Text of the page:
Article Google Scholar

C. Ramos-Sanchez, M., Rey, F. J., L. Rodriguez, M., Martin-Gil, F. J. & Martin-Gil, J. DTG and dta studies on typical sugars. Thermochimica Acta 134, 55–60. (1988).

Ospina Álvarez, S. P. et al. Comparison of extraction methods of chitin from Ganoderma lucidum mushroom obtained in submerged culture. BioMed Res. Int. 2014, 169071–169071. (2014).

Article CAS PubMed PubMed Central Google Scholar

Mesa Ospina, N. et al. Isolation of chitosan from Ganoderma lucidum mushroom for biomedical applications. J. Mater. Sci. Mater. Med. 26, 1–9. (2015).

Article CAS Google Scholar

Qiao, Y. et al. Pyrolysis of chitin biomass: TG–MS analysis and solid char residue characterization. Carbohyd. Polym. 133, 163–170. (2015).

Article CAS Google Scholar

Choong, Y. K., Chen, X., Jamal, J. A., Wang, Q. & Lan, J. Preliminary results of determination of chemical changes on Lingzhi or Reishi medicinal mushroom, Ganoderma lucidum (W. Curt.: Fr.) P. Karst. (Higher Basidiomycetes) carried by Shenzhou I spaceship with FTIR and 2D-IR correlation spectroscopy. Int. J. Med. Mushrooms 14, 66 (2012).

Article Google Scholar

Ma, Y. et al. Assessment of polysaccharides from mycelia of genus Ganoderma by mid-infrared and near-infrared spectroscopy. Sci. Rep. 8, 10–10. (2018).

Article ADS CAS PubMed PubMed Central Google Scholar

Download references

This work was supported by research funding from the ARC Training Centre in Fire Retardant Materials and Safety Technologies (IC170100032).

Aerospace Engineering and Aviation, School of Engineering, RMIT University, Bundoora, VIC, 3083, Australia

Nattanan Chulikavit, Akbar Khatibi, Adrian Mouritz & Everson Kandare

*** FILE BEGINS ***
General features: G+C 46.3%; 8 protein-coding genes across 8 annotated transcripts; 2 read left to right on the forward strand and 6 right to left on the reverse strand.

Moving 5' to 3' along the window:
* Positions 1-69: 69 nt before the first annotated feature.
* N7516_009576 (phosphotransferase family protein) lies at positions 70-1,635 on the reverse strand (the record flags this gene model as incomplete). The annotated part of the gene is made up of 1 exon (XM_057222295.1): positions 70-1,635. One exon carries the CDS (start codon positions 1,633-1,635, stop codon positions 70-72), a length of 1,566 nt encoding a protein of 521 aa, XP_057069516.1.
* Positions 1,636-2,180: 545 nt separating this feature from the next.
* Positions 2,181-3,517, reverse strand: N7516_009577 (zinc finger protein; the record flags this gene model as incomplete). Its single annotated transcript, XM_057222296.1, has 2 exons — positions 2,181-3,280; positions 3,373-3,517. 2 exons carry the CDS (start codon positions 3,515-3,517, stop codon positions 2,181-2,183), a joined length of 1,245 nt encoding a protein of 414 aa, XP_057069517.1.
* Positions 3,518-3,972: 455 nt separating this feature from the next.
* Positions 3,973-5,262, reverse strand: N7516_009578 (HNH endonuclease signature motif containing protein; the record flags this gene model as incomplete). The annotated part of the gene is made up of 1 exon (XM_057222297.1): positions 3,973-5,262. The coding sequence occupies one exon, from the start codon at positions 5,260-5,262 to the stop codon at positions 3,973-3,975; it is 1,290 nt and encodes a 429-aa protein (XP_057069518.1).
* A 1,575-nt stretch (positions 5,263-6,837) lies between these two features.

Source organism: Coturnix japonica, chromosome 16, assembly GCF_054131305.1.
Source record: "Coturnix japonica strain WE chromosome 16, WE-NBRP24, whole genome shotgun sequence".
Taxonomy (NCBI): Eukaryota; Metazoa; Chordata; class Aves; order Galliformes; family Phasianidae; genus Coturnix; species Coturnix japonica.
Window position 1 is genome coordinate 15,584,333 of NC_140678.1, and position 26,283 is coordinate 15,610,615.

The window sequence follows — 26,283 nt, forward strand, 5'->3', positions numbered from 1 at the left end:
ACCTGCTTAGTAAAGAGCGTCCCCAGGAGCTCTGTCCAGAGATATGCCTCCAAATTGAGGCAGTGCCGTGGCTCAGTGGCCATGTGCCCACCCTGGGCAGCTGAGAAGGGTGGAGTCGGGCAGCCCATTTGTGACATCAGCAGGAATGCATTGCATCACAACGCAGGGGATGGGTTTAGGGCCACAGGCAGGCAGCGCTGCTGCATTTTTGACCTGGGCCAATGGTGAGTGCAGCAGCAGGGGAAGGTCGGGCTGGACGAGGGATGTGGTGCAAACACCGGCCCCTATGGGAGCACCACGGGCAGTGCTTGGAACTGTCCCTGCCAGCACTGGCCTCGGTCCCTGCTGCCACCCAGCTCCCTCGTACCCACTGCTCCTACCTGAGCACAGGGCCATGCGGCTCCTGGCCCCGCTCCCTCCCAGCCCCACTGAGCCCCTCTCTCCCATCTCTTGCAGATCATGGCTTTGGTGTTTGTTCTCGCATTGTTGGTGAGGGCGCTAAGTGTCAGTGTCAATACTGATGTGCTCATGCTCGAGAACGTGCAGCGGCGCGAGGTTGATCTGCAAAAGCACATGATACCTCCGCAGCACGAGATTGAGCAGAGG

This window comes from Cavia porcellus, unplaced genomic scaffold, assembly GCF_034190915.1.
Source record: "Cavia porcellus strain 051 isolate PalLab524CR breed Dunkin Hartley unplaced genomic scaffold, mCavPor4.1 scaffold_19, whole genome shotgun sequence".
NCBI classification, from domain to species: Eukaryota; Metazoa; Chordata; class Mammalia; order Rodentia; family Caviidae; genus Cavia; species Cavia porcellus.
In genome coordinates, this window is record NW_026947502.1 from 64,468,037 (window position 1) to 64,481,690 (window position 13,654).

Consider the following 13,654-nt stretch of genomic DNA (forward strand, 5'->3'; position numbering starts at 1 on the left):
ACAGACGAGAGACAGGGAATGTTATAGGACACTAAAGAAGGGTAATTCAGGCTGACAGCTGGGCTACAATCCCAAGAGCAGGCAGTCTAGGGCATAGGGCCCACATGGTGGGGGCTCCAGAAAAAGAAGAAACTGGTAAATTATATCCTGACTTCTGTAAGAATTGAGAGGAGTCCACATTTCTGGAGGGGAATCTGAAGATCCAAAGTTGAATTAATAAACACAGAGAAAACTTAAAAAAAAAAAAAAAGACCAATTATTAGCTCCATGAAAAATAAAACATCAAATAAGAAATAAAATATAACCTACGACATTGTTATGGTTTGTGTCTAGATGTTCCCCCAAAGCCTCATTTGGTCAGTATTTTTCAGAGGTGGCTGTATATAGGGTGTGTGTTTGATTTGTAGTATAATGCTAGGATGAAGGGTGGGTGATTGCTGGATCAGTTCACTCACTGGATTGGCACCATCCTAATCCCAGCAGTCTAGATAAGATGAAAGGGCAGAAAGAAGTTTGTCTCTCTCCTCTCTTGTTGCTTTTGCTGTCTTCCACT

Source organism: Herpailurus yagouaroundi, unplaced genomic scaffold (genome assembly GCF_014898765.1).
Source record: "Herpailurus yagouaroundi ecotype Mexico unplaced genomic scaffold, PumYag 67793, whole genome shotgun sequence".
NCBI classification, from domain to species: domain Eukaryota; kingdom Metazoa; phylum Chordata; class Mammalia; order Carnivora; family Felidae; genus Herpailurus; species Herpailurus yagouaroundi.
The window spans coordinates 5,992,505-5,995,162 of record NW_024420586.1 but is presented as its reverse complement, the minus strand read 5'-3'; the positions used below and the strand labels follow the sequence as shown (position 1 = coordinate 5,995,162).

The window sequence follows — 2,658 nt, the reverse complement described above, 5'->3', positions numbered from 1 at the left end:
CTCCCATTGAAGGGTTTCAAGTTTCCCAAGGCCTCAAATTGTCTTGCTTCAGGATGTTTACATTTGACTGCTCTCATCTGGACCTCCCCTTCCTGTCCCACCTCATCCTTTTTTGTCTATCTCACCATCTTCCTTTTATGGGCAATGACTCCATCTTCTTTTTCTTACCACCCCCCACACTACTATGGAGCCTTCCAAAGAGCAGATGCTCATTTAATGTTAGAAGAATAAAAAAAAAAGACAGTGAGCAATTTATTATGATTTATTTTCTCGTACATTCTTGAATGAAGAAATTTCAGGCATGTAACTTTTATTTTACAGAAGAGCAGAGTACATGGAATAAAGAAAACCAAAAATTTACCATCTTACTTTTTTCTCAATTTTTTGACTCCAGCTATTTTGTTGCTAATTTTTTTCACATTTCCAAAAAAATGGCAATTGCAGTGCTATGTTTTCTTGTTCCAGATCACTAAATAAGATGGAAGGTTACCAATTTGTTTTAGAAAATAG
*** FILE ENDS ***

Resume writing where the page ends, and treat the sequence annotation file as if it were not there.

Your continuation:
Biotechnology and Food Sciences, School of Science, RMIT University, Bundoora, VIC, 3083, Australia

Tien Huynh

RMIT Microscopy and Microanalysis Facility, RMIT University, Melbourne, VIC, 3001, Australia

Chaitali Dekiwadia

You can also search for this author in PubMed Google Scholar

You can also search for this author in PubMed Google Scholar

You can also search for this author in PubMed Google Scholar

You can also search for this author in PubMed Google Scholar

You can also search for this author in PubMed Google Scholar

You can also search for this author in PubMed Google Scholar

E.K. and N.C. conceived the research concept. N.C. conducted all the research activities including fungi cultivation and conditioning, epoxy polymer preparation, FTIR and TGA-FTIR analysis and scanning electron microscopy (morphology and elemental analysis). C.D. acquired some of the scanning electron microscopic images. E.K and T.H provided technical guidance for all research activities. E.K. and C.N. wrote the original manuscript draft and all other authors reviewed and edited the manuscript. A.M. and E.K. acquired funding. A.K., A.M., E.K. and T.H. supervised the research project.

Correspondence to Everson Kandare.

The authors declare no competing interests.

Springer Nature remains neutral with regard to jurisdictional claims in published maps and institutional affiliations.

Open Access This article is licensed under a Creative Commons Attribution 4.0 International License, which permits use, sharing, adaptation, distribution and reproduction in any medium or format, as long as you give appropriate credit to the original author(s) and the source, provide a link to the Creative Commons licence, and indicate if changes were made. The images or other third party material in this article are included in the article's Creative Commons licence, unless indicated otherwise in a credit line to the material. If material is not included in the article's Creative Commons licence and your intended use is not permitted by statutory regulation or exceeds the permitted use, you will need to obtain permission directly from the copyright holder. To view a copy of this licence, visit

Reprints and Permissions

Chulikavit, N., Huynh, T., Dekiwadia, C. et al. Influence of growth rates, microstructural properties and biochemical composition on the thermal stability of mycelia fungi. Sci Rep 12, 15105 (2022).

Download citation

Received: 24 December 2021

Accepted: 30 August 2022

Published: 06 September 2022


Anyone you share the following link with will be able to read this content:

Sorry, a shareable link is not currently available for this article.

Provided by the Springer Nature SharedIt content-sharing initiative

By submitting a comment you agree to abide by our Terms and Community Guidelines. If you find something abusive or that does not comply with our terms or guidelines please flag it as inappropriate.